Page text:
at 293.) Plaintiff repeatedly reported feeling tired and often anxious about the progress she was
making on her dissertation. (Admin. R. at 429, 440, 442-44, 452-54, 458, 469.) During a
January 28, 2019 visit, Plaintiff reported she had “[c]rashed in terms of energy for 1 1/2 weeks,”
and that she was bed-ridden for “longer than other recent crashes.” (Admin. R.at 442.) She also
told Dr. Sichi she had not done any work towards her degree in the prior two months and had
emailed her advisor to let him know she may not finish at all. (Admin. R. at 442.) On November
21, 2018, Dr. Sichi submitted a mental residual functional capacity (“RFC”) assessment in support
of Plaintiff’s disability claim. (Admin. R. at 289-294.) In her assessment, Dr. Sichi noted
“[Plaintiff] has a strong tendency to over-estimate how much she can do especially when others’
expectations are involved. This tends to lead to increased anxiety and self-criticism, which
decreases energy [and] productivity.” (Admin. R. at 292.) She concluded her assessment with
Because of her chronic fatigue, [Plaintiff] has to budget her energy daily for
different activities, including physical, social and others such as hobbies. Days
of increased activity are followed by increased fatigue and need for rest.
[Plaintiff]’s challenge has been to pace and/or decrease her activity. . . .
Based on my observations of [Plaintiff] over the last few years, including frequent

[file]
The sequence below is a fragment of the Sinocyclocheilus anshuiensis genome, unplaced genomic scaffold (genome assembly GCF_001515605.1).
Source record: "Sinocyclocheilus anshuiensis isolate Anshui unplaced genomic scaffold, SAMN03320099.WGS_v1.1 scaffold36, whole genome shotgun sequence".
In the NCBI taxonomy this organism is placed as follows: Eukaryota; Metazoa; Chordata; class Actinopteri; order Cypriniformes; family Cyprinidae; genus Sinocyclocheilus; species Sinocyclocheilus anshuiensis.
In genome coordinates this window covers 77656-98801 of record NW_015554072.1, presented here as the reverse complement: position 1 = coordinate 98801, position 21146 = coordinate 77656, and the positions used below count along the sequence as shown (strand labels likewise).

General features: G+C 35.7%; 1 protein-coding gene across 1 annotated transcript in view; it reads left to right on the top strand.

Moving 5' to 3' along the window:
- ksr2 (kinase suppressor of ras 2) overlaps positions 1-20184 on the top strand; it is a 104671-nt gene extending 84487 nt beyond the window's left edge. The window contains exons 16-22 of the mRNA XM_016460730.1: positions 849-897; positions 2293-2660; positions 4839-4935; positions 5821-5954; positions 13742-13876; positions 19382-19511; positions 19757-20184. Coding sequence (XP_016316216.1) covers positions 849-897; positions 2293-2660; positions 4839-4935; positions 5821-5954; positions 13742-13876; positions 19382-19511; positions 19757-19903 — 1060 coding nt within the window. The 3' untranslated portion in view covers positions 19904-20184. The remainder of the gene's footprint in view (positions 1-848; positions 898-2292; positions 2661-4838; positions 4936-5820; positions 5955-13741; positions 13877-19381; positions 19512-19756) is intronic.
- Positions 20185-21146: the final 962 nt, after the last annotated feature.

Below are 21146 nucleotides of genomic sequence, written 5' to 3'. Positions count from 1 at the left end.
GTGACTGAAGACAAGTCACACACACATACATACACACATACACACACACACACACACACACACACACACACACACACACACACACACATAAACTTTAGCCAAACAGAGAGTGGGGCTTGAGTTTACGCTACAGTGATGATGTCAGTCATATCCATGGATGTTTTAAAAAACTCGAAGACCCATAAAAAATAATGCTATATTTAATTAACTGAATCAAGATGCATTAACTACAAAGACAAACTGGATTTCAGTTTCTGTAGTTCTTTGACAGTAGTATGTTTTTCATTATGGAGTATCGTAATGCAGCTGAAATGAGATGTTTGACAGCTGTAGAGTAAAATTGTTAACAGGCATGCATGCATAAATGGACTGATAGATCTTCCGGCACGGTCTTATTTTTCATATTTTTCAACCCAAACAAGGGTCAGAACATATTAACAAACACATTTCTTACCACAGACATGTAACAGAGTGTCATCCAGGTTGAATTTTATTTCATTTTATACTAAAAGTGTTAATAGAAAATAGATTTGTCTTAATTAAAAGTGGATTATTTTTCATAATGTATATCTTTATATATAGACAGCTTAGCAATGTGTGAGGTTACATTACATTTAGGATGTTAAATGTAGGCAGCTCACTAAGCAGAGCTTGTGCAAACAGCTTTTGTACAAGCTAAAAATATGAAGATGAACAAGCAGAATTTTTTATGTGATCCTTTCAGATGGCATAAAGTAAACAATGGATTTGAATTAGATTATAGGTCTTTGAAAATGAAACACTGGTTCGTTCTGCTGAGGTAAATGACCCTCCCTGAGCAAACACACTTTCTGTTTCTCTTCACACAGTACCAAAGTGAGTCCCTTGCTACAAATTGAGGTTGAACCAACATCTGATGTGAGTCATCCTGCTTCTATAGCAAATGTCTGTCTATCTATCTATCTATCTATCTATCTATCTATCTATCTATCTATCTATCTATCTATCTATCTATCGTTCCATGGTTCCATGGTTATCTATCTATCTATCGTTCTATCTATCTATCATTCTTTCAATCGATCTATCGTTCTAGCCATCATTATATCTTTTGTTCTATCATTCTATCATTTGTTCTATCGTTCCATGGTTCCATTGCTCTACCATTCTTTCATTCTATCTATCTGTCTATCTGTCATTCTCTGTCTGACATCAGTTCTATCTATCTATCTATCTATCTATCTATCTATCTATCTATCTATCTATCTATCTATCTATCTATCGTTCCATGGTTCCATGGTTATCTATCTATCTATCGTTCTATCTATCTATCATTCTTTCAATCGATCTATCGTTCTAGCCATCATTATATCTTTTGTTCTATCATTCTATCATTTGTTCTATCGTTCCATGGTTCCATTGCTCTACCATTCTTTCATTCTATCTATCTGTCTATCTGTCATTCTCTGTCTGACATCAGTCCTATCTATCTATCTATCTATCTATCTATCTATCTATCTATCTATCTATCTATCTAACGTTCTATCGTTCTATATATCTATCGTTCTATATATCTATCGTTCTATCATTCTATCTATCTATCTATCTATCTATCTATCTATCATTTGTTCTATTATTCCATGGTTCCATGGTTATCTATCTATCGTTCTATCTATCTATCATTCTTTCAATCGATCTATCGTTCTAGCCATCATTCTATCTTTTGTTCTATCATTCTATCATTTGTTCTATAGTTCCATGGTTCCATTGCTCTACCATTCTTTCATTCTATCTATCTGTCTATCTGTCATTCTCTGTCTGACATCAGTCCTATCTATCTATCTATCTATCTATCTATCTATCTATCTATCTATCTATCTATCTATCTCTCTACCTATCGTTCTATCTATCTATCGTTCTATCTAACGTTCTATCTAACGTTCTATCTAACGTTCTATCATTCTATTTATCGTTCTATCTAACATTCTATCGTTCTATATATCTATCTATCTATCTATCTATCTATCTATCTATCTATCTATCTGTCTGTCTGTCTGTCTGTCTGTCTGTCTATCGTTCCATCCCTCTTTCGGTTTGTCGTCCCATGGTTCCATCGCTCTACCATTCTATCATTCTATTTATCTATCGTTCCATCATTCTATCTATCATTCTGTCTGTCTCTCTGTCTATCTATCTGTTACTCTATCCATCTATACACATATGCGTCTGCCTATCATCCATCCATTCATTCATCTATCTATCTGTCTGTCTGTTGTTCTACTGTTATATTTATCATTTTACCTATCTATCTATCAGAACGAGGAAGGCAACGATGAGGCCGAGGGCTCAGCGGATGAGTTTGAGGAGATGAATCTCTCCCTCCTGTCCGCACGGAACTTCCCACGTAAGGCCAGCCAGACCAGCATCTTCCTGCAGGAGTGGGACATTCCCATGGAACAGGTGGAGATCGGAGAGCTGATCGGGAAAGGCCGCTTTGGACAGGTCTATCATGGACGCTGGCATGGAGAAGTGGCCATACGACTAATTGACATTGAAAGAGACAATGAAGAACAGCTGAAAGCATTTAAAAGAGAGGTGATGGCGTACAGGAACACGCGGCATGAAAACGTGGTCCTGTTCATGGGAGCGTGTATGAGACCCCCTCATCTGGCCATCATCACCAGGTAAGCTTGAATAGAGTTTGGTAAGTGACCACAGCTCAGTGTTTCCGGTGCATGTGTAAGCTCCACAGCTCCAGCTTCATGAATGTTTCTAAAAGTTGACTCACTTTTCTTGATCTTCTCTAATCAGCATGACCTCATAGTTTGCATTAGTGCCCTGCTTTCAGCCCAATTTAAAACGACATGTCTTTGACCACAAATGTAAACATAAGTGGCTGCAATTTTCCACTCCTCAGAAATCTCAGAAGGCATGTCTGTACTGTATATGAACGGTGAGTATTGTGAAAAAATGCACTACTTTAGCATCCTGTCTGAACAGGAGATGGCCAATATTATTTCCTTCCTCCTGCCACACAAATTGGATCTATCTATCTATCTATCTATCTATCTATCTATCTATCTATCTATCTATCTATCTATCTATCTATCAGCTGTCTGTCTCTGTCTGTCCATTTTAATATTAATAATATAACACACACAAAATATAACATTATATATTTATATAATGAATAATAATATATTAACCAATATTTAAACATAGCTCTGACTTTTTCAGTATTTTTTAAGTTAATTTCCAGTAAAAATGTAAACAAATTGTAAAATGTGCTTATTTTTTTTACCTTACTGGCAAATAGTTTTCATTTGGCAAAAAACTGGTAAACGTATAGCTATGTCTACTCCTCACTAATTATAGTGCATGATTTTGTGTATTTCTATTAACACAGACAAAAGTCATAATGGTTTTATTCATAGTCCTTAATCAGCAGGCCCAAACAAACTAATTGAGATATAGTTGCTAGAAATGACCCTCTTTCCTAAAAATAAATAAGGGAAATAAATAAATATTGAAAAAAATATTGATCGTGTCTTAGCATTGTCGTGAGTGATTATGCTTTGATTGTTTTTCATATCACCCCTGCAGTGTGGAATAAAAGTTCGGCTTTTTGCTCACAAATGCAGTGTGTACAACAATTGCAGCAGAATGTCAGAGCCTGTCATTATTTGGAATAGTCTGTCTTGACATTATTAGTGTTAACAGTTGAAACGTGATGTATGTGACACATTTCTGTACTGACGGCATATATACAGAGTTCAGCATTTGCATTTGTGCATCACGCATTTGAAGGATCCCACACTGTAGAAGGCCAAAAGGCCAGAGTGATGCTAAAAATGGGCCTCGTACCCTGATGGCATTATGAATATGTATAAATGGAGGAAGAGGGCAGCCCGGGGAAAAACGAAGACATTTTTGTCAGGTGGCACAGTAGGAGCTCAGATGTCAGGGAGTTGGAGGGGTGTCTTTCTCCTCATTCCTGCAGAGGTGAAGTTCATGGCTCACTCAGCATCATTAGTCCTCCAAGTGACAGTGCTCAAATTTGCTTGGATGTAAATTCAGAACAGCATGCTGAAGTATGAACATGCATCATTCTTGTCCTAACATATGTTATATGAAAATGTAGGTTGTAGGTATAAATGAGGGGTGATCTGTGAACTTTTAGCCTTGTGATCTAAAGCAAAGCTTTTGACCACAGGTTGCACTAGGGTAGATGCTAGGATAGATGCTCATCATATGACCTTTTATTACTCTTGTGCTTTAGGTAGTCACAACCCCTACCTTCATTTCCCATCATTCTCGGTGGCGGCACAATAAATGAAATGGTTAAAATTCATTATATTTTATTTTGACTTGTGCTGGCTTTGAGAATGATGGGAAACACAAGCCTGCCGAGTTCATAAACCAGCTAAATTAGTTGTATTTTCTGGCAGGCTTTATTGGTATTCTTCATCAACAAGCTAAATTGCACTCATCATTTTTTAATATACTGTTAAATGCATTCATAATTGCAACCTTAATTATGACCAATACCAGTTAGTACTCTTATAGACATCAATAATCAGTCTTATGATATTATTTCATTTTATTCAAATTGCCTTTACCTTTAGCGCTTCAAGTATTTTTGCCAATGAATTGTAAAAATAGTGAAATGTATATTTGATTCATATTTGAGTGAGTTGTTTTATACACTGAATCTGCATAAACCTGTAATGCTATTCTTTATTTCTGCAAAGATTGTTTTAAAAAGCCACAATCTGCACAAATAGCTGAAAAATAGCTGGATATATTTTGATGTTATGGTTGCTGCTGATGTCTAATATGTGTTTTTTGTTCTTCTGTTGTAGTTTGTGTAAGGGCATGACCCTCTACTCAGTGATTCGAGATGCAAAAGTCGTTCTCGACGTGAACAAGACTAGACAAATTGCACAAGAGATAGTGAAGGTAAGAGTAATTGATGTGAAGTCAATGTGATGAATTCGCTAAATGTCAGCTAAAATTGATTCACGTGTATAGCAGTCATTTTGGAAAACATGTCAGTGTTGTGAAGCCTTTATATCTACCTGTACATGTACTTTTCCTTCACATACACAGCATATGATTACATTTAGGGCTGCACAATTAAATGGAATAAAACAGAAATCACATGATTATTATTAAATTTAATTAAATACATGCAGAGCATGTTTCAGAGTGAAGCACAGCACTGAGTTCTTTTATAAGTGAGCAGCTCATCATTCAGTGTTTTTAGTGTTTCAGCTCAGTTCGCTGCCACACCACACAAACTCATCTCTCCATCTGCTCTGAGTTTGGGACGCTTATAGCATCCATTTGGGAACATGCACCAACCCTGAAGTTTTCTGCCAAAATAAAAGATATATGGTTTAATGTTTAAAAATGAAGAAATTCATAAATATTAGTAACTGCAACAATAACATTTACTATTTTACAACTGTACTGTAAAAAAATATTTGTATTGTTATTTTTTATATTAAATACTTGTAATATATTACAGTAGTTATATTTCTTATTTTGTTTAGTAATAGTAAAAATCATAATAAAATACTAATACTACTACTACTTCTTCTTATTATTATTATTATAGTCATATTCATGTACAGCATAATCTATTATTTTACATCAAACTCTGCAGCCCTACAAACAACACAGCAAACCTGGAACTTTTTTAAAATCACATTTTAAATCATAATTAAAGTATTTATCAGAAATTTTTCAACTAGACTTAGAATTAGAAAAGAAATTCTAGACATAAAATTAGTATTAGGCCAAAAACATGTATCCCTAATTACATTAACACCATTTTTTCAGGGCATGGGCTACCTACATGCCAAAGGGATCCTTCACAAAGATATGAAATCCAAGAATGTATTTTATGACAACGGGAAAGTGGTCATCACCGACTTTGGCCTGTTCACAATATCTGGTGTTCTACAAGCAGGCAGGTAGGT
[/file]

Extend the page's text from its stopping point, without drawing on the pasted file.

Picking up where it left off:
visible exhaustion within the therapy sessions, it is my opinion that she is not in a
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position to work in any capacity. In fact, employment would most likely be
detrimental to her physical and mental health.
(Admin. R. at 294.)
B. Reviewing Sources
1. Neal E. Berner, M.D.
As part of the initial disability determination, non-examining physician Neal E. Berner,
M.D. (“Dr. Berner”), reviewed Plaintiff’s available medical records. (Admin. R. at 60.) In
finding no disability, Dr. Berner concluded “[Plaintiff’s] statements are not fully supported by the
objective findings to preclude all work.” (Admin. R. at 67.) Dr. Berner found Plaintiff had the
physical residual capacity to occasionally lift twenty pounds, frequently lift ten pounds, stand or
walk for two hours, and sit for six hours of an eight-hour workday. (Admin. R. at 68.) He also
noted Plaintiff had a tremor if she over-exerted herself and various symptoms that were not helped
by her antiviral medication. (Admin. R. at 68.)
2. Thomas W. Davenport, M.D.
On reconsideration of the initial disability determination, Thomas W. Davenport, M.D.
(“Dr. Davenport”), carried Dr. Berner’s conclusions a step further.
(Admin. R. at 73.)
Specifically, Dr. Davenport found Plaintiff’s medical records showed grossly normal sensory and
motor function, a normal gait, and normal strength, and therefore was “capable of medium exertion
with environmental limits.” (Admin. R. at 79.)
As to mental capacity, Dr. Davenport noted Dr. Cordes’ notes suggested Plaintiff was
“alert and cooperative”, could maintain “good eye contact and a normal affect” and had “good
recent and remote memory” during her appointments.
(Admin. R. at 79.)
concluded Plaintiff’s RFC would allow her to occasionally lift fifty pounds, frequently lift twentyPage 9 – OPINION AND ORDER
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five pounds, stand or walk for six hours, sit for six hours, and did not limit her ability to push or
pull within the weight limits described. (Admin. R. at 82-83.) He also concluded Plaintiff had